Even the most keen industry observer may be surprised to learn that HP is in the process of launching upwards of two dozen new laser and inkjet business printers. Designed exclusively for its gold and platinum Partners, these new models are based on existing product families and are designed to sell in managed (e.g. contractual) customer engagements, as their “managed” product names suggest. These managed devices are a key component of HP’s evolving channel MPS strategy, and likewise a strategy to thwart aftermarket supplies sales. In this blog, we’ll briefly look at how these models fit into HP’s strategy, its context within the imaging industry, and why I think it’s a smart move that could help strengthen HP’s supplies business.
Let’s start with a quick snapshot of HP’s printing business today. It’s massive –$5.5 billion in sales and nearly $1 billion in operating profit last quarter. Of this, a sizable portion, say one-third or so, comes from HP’s direct business and its largest partners, and therefore has low exposure to aftermarket competition. A larger portion, likely upwards of 60%, is generated through SMB-facing partners and retail channels, which are largely transactional and therefore more exposed to MPS and aftermarket supplies – note the chart below that shows the disproportionate availability of aftermarket HP toner in open channels. This market exposure significantly weakens HP’s supplies business, but it is also something that HP correctly recognizes as a strategic opportunity to generate incremental and more sustainable supplies revenue.
Targeting this challenge in its channel sales mix and aftermarket competition, HP’s managed printer portfolio complements what has already been a concerted effort by HP in recent years to improve its channel/partner MPS capabilities and enable its channel partners to better compete. The new models fit a well-worn strategy among other printer and copier vendors: they are exclusive to HP’s larger Partners, they have unique names and part numbers, they use exclusive contract supplies that you can’t buy on the open market, and they feature value-add benefits (higher yield supplies, longer-term warranties, higher page volumes, unpublished list pricing, competitive supplies pricing). Customers won’t be able to find their supplies at Staples or on Amazon, and they shouldn’t need to if their contract is well-serviced and competitively-priced.
HP follows the path of many other printer and copier vendors in its exclusive managed SKU strategy. Copier vendors have long enjoyed an exclusive relationship with their dealers, which has helped stave off aftermarket competition, both in terms of demand for non-OEM toner and supply of empty cartridge. In the printer world, vendors such as Lexmark and OKI Data have also leaned more heavily on exclusive product lines. Created out of necessity and the requirements of the dealer community, Lexmark and OKI Data re-tooled their open channel portfolios, like HP has done, to expand their presence into contractual channels and effectively walled-off a portion of their imaging sales from third party supplies.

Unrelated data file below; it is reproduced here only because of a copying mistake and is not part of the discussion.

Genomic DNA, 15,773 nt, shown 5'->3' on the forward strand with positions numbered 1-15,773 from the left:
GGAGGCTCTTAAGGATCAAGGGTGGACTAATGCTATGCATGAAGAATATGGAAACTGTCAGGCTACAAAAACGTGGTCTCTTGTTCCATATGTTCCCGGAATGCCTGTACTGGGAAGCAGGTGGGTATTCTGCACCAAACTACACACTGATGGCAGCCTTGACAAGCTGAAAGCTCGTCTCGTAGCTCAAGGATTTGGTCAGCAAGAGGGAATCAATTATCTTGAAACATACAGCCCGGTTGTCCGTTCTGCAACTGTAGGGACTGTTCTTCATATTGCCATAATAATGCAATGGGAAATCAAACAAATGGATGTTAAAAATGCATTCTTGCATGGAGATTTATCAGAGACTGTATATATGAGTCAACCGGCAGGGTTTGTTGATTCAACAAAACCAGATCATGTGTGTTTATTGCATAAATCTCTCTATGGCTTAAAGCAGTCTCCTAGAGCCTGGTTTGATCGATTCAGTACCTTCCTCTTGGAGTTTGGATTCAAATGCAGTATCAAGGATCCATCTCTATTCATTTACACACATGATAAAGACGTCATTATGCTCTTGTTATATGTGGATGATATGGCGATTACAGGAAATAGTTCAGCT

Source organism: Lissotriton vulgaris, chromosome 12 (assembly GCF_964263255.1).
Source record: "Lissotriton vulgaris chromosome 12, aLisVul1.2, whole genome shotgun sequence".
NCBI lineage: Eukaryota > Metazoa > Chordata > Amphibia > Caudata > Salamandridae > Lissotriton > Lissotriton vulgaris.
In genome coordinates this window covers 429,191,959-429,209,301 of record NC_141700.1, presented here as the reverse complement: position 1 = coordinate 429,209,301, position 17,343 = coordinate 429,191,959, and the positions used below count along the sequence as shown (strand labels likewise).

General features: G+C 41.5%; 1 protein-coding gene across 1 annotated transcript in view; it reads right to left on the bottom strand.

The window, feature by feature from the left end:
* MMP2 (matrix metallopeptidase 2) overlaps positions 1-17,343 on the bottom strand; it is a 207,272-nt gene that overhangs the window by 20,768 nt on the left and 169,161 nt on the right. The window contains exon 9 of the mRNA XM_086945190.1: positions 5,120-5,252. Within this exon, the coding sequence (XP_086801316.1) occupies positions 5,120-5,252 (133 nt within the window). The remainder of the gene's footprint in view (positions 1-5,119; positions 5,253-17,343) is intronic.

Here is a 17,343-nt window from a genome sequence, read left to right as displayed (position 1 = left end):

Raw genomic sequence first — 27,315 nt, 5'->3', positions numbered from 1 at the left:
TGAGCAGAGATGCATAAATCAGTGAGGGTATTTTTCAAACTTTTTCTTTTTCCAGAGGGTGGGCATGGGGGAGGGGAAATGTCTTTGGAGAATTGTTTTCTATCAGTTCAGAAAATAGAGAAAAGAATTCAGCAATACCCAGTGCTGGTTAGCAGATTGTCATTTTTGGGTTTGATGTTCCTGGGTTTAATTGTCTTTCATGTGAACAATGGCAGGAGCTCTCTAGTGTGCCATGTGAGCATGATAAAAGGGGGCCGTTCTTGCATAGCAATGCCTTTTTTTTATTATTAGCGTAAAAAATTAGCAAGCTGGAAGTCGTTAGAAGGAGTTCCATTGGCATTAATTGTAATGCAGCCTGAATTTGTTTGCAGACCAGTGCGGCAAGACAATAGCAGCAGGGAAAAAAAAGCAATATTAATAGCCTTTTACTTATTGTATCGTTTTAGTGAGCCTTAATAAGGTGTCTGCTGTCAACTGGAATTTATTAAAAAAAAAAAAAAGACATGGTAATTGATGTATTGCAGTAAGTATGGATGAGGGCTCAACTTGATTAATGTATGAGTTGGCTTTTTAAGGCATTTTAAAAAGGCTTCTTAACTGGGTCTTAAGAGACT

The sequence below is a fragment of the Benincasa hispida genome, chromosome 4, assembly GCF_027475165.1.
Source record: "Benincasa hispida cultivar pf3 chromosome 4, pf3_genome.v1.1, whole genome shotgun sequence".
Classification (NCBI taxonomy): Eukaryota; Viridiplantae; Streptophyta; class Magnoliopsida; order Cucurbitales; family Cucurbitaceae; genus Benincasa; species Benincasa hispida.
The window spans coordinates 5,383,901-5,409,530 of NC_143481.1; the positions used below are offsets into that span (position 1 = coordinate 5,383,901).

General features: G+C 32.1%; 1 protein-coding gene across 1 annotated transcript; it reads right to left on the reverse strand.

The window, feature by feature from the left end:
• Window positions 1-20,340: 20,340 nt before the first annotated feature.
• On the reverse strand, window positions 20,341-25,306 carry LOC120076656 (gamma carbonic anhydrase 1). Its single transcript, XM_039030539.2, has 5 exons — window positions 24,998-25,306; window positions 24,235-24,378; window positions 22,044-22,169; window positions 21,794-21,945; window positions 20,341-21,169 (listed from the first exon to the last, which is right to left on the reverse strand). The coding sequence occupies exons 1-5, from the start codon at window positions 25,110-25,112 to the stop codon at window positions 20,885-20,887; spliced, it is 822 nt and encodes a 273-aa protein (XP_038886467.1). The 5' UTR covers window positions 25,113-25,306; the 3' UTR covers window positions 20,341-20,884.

HP’s decision to take a play out of its competitors’ books and launch its own exclusive products is a smart move. For too long HP has struggled with the relentless growth trajectory of aftermarket supplies and the increasingly sophisticated competitive strategies of third party vendors and MPS providers, which view HP’s installed base as their primary target.
HP enters the second-half of this year with a more complete channel MPS portfolio that includes both a mix of channel programs (e.g. MPS Agent, MPS Resell, MPAS) and now a differentiated and channel-exclusive product portfolio. Partners should be pleased with the addition of more robust contractual SKUs, which offer them more pricing flexibility and channel exclusivity. For HP, these new models fill a key gap in its channel MPS strategy and have the potential to generate more sustainable and more profitable genuine supplies sales long term.
However, while HP has hit on all the right points in its channel product and program strategy, growing contractual hardware and supplies sales also requires a clear value proposition that communicates why this new portfolio is a valuable opportunity. Compared to HP’s open distribution business, growing contractual channel sales will require a stronger, more assertive marketing and sales push, as Lexmark and OKI will attest. HP must demonstrate that it is willing to invest not only in its managed product line and channel programs, but also in an expanded channel marketing effort that helps Partners understand why they will win by strengthening their relationship with HP.